STEAL AWAY: Selected and New Poems
Raised in remote Arkansas, Wright fell in when quite young with the charismatic and legendary poet Frank Stanford, whose neosurrealist techniques—and sudden death—inform her earliest work, included in this seventh full-length book, her first selected. Soon, however, Wright had many other forms and models—from Adrienne Rich to Edmond Jabès, from philosophical investigations to yearbook signatures and personal ads. Together and separately, these techniques produced the striking power and variety of String Light (1991), which declared Wright "the poet/ of shadow work and towns with quarter-inch/ phone books," "of yard eggs and/ sharpening shops" and of sex and female physicality, for whom "the body would open its legs like a book." Tremble (1996) confirmed these strengths and added a durable visionary dimension: "As surely as there are crumbs on the lips/ of the blind," one poem began, "I came for a reason." This collection draws liberally on those volumes, as well as the book-length Southern travelogue-cum-prose-poem Deepstep Come Shining (1998), and adds new sets of short poems. Some derive from Mexican retablos (folk-art altarpieces), which they imagine in strenuous, broken-up lines; a final series considers, and sometimes addresses, the incarcerated: "I too love. Faces. Hands. The circumference/ Of the oaks. I confess. To nothing/ You could use. In a court of law." Multicultural (with a Southern orientation) and experimental, challenging and immediately appealing, Wright has a core of fans but could have many more: this book's careful selection from a strong body of work should ensure that they find her. (May)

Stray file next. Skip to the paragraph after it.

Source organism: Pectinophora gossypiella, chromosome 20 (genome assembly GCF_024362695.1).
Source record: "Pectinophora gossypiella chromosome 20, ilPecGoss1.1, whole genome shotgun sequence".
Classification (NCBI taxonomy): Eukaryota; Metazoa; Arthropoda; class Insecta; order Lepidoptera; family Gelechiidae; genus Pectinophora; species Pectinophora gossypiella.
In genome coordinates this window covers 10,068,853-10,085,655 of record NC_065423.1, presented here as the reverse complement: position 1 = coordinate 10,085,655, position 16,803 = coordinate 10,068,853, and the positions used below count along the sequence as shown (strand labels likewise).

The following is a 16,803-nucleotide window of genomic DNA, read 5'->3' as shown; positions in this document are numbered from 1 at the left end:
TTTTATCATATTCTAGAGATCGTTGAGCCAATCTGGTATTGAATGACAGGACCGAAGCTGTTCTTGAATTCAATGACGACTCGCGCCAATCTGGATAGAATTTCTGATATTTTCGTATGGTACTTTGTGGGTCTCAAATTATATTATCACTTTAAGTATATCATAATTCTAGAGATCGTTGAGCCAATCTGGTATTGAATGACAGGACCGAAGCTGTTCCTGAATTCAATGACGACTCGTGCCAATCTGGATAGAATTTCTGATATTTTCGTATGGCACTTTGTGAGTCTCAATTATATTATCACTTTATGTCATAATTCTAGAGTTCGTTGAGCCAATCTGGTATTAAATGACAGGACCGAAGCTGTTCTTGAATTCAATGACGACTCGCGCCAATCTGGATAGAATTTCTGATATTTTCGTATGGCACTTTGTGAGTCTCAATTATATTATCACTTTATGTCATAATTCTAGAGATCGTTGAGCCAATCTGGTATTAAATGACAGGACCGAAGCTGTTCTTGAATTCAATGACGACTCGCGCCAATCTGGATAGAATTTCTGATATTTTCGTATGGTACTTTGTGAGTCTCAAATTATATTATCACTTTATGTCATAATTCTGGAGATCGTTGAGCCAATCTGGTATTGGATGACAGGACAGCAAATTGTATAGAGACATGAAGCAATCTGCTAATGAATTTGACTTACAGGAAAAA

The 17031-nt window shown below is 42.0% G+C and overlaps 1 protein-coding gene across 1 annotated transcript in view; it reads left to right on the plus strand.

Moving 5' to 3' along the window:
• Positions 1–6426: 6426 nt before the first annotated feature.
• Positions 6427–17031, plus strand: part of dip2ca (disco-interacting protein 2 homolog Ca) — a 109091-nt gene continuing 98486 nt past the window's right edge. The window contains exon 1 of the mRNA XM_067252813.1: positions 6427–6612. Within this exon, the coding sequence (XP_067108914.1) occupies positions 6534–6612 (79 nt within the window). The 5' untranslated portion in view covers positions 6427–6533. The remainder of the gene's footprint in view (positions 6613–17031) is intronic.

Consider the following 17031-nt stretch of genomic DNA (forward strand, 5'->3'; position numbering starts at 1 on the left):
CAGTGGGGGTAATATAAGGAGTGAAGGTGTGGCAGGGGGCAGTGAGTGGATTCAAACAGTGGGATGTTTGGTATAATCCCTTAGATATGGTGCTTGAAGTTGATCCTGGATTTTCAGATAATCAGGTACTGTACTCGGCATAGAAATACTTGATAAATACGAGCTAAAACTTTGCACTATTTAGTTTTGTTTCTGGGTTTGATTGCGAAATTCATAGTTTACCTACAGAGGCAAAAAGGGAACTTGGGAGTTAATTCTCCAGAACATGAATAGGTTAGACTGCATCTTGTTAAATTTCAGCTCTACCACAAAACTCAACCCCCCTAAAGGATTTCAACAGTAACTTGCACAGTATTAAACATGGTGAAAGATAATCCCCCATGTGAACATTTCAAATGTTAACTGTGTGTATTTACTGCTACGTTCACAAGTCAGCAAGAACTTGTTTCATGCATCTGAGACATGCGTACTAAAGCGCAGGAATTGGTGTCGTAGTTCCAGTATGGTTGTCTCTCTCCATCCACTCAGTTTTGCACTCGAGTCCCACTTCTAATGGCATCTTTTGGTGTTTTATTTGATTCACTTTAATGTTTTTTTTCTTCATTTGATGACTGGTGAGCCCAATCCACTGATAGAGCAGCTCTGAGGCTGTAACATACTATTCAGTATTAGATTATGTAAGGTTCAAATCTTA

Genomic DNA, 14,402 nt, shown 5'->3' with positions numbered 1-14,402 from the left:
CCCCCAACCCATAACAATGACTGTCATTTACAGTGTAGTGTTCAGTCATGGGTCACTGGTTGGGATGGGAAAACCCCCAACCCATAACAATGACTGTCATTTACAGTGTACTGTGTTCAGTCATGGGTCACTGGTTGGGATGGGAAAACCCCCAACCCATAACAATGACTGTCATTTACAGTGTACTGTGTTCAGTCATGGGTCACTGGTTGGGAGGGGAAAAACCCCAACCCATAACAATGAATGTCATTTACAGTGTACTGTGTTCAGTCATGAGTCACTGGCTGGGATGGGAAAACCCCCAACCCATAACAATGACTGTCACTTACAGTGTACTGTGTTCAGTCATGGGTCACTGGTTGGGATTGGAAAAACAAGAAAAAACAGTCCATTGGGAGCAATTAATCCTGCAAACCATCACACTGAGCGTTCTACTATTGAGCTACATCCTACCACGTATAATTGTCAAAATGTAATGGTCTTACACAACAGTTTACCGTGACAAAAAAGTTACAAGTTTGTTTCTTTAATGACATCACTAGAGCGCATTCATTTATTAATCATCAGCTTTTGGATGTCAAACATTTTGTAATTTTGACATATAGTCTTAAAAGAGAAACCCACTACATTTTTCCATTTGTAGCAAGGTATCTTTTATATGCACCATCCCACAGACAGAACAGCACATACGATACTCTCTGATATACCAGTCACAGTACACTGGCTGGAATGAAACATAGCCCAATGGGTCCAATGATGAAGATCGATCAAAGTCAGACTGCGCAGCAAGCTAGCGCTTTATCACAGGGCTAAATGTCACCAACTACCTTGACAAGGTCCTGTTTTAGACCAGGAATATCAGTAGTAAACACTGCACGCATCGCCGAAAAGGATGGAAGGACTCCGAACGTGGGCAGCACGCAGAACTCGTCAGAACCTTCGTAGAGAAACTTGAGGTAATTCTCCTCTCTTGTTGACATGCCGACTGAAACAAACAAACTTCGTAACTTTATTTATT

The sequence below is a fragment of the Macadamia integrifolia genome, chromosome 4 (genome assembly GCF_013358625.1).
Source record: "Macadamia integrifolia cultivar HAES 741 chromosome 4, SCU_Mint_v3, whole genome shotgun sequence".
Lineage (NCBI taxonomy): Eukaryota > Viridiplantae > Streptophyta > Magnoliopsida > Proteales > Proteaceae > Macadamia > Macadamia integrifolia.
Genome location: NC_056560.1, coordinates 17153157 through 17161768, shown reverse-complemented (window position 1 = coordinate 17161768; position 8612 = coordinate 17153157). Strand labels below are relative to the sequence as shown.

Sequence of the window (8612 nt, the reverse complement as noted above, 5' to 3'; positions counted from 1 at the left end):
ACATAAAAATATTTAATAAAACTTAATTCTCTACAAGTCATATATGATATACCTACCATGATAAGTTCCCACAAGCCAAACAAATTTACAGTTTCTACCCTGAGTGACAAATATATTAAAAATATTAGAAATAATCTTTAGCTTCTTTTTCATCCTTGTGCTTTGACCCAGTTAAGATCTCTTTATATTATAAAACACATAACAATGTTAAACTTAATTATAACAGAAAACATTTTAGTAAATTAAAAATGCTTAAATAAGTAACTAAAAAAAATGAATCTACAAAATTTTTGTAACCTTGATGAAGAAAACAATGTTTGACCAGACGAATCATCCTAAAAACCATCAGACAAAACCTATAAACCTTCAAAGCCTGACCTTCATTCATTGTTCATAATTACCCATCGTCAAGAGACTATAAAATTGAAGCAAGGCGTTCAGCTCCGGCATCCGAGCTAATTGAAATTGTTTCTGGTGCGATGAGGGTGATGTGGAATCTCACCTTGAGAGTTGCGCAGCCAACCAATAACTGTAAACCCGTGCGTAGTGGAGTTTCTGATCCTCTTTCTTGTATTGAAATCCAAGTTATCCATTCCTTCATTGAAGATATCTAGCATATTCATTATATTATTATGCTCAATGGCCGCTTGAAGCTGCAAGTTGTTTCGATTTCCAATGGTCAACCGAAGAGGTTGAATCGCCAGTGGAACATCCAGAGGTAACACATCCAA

Forecast:Wright's trade press Tremble—a would-be breakthrough—dropped from sight soon after publication as Ecco reconfigured. Through her teaching at Brown University and co-editorship, with Forrest Gander, of Lost Roads press, Wright is already an influence on younger poets; one national review might open up an audience among less regular readers of poetry.
Release date: 05/01/2002